The data and information generated by this study will be handed over to stakeholders to contribute to strengthening the planning efforts of Guatemala City. Obtaining reliable information on urban material conditions like UGF is critical to decision making and for a dignified urban life. As urban expansion occurs in nearby municipalities, the paradox of urban growth and loss of ecosystems [144] can be tackled with UGF incorporated into planning. The way is clear for further analysis of the complexity of the UGF in Guatemala City and beyond.
In order to create an in-depth understanding of the UGF and their benefits we suggest engaging in assessments both at the metropolitan and at the neighborhood level. Other important aspects of human nature interactions like values of urban nature can be revealed. Using a critical view exploring whom and where UGF benefits occur. That is addressing environmental justice or injustices and current socio-environmental vulnerabilities. These paths aim toward supporting better decision making in urban planning and improving the environmental conditions of the city and its metropolitan area.

Supplementary Materials

The following are available online at, Figure S1: Methodological flux of high-resolution image processing for land cover mapping. Figure S2: Share of Urban Land Cover per zones in Guatemala City. Table S1: Urban Land Cover estimations for Guatemala City zones. Table S2: Urban land use classes of Guatemala City. Figure S3: Share of Urban Land Uses per zones in Guatemala city. Table S3: Urban land uses area (%) per zones in Guatemala City. Table S4: Green spaces of Guatemala City’s Urban green fabric. Table S5: Share of total urban green spaces per zones total area in Guatemala City. Table S6: Zones’ share of UGS in Guatemala City. Figure S4: Local Moran’s I results for urban green spaces in Guatemala City. Figure S5: Dendrogram Agglomerative Hierarchical Clustering of Zones in Guatemala City based on indicators. Table S7: Indicators for Guatemala City zones. Figure S6: boxplots of indicators in each cluster of zones in Guatemala City. Figure S7: Code cloud of reasons to support the creation of a large urban park in Guatemala City.

Author Contributions

Conceptualization, F.C.-C. and D.H.; methodology, F.C.-C., T.W. and D.H.; formal analysis, F.C.-C. and T.W.; investigation, F.C.-C.; data curation, F.C.-C. and T.W.; writing—original draft preparation, F.C.-C.; writing—review and editing, F.C.-C., T.W. and D.H.; visualization, F.C.-C.; supervision, D.H. All authors have read and agreed to the published version of the manuscript.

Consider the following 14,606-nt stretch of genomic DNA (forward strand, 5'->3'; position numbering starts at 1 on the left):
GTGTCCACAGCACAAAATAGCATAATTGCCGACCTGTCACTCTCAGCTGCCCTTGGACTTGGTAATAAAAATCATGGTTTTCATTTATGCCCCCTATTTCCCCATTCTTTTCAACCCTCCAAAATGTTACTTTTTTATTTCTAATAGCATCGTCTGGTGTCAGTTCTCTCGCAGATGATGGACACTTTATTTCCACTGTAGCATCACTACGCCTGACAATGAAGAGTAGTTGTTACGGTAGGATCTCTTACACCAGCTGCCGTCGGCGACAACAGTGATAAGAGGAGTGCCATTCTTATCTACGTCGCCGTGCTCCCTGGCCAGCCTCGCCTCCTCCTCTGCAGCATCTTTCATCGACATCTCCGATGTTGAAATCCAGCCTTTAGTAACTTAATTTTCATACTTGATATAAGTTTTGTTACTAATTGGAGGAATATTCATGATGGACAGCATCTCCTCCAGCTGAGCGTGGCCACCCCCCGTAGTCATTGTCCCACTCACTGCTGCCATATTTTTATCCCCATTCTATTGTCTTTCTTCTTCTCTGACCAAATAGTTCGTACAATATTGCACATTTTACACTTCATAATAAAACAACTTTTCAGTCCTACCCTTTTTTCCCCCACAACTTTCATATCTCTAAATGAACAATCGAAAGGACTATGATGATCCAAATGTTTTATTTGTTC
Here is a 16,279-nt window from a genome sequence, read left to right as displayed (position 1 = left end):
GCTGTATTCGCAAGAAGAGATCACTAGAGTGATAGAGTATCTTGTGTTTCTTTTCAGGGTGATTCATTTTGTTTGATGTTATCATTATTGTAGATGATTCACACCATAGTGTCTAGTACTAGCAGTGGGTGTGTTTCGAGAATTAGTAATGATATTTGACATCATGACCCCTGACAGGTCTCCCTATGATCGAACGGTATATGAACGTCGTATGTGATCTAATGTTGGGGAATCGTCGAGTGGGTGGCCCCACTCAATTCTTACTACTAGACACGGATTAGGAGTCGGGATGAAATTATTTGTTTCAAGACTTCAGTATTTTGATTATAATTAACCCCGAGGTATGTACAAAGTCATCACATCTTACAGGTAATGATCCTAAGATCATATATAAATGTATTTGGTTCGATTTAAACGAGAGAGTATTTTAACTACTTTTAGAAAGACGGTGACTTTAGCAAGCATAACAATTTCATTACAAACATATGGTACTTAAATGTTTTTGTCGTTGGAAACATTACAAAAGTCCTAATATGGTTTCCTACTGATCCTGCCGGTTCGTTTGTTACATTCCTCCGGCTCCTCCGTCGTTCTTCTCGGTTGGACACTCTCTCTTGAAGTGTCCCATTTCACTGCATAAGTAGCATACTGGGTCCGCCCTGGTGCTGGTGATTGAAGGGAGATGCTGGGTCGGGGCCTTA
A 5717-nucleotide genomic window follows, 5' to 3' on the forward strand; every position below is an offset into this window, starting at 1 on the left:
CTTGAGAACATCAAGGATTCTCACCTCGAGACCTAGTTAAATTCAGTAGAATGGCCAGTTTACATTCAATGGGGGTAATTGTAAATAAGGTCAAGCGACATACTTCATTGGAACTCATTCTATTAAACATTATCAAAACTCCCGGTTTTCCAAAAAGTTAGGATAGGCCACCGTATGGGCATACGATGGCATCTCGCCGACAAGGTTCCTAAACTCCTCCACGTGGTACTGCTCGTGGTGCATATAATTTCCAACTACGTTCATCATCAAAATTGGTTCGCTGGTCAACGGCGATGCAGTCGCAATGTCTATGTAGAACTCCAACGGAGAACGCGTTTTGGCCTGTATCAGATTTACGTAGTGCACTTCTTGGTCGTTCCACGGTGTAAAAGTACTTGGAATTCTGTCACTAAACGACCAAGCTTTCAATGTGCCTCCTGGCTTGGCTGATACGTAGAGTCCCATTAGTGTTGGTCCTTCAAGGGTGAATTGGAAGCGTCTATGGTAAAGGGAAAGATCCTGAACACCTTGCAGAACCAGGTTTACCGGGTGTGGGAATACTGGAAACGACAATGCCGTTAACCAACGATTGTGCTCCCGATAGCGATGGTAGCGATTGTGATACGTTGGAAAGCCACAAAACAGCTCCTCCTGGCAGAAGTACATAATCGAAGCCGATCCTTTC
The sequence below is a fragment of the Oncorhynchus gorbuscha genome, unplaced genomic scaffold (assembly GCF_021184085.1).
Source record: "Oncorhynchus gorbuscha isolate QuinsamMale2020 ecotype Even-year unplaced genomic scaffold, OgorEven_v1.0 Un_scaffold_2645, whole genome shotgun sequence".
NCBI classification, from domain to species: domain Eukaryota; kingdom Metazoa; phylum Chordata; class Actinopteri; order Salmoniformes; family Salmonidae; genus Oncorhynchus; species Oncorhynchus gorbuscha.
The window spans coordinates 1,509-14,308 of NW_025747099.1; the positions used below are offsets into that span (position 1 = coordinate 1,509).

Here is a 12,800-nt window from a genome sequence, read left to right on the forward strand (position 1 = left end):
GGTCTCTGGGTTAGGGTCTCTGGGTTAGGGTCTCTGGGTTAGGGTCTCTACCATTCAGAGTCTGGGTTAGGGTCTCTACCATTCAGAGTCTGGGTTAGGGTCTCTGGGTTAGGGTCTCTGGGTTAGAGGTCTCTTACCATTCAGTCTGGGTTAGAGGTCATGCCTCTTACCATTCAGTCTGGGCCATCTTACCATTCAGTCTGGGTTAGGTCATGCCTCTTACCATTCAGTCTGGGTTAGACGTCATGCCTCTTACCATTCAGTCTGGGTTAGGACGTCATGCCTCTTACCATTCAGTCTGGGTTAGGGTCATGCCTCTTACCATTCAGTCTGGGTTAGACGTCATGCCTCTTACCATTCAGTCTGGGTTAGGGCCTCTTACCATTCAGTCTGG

This research was funded by Deutsche Akademische Austausch Dienst DAAD grant to Fernando Castillo. The Deutsche Bundesstiftung Umwelt DBU [German Federal Environmental Foundation] scholarship to Thilo Wellman. Project ENABLE, funded through the 2015-2016 BiodivERsA COFUND, with the national funders The Swedish Research Council for Environment, Agricultural Sciences and Spatial Planning, Swedish Environmental Protection Agency, German Aeronautics and Space Research Centre, National Science Centre [Poland], The Research Council of Norway and the Spanish Ministry of Economy and Competitiveness. In addition, Dagmar benefited from the GreenCityLabHue Project [FKZ 01LE1910A] and the CLEARING HOUSE [Collaborative Learning in Research, Information-sharing and Governance on How Urban forest-based solutions support Sino-European urban futures] Horizon 2020 project [No 1290/2013]. Dagmar contributed to this paper also as part of the EU Horizon 2020 project CONNECTING Nature–COproductioN with NaturE for City Transitioning, Innovation and Governance [Project Number: 730222].

Informed Consent Statement

Informed consent was obtained from all subjects involved in the questionnaire survey.


We thank Jessica Jache, Sofia Salas and Patricia Calderón for their contribution in reviewing and making helpful suggestions to improve the paper. We thank Digital Globe Foundation for the kindly donation of the WorldView-2 satellite images to Fernando Castillo. Also to the Municipality of Guatemala, in which offices collaborated in the review of urban green types and supplying important spatial information: Dirección de Planificación Urbana, Urbanística, Dirección de Medio Ambiente y Dirección de Información Geográfica Municipal. We thank Genesis Quiñónez for the city illustration in the graphical abstract.

Conflicts of Interest

The authors declare no conflict of interest. The funders had no role in the design of the study; in the collection, analyses, or interpretation of data; in the writing of the manuscript, or in the decision to publish the results.


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Figure 1. Guatemala City geographical location. Upper panel to the right shows Guatemala City inside the Republic of Guatemala and the rest of Central American countries. Map illustrates Guatemala City situation in the Central Highlands [1533 m]. Numbers indicate the city’s zones. Own sketch.
Figure 1. Guatemala City geographical location. Upper panel to the right shows Guatemala City inside the Republic of Guatemala and the rest of Central American countries. Map illustrates Guatemala City situation in the Central Highlands [1533 m]. Numbers indicate the city’s zones. Own sketch.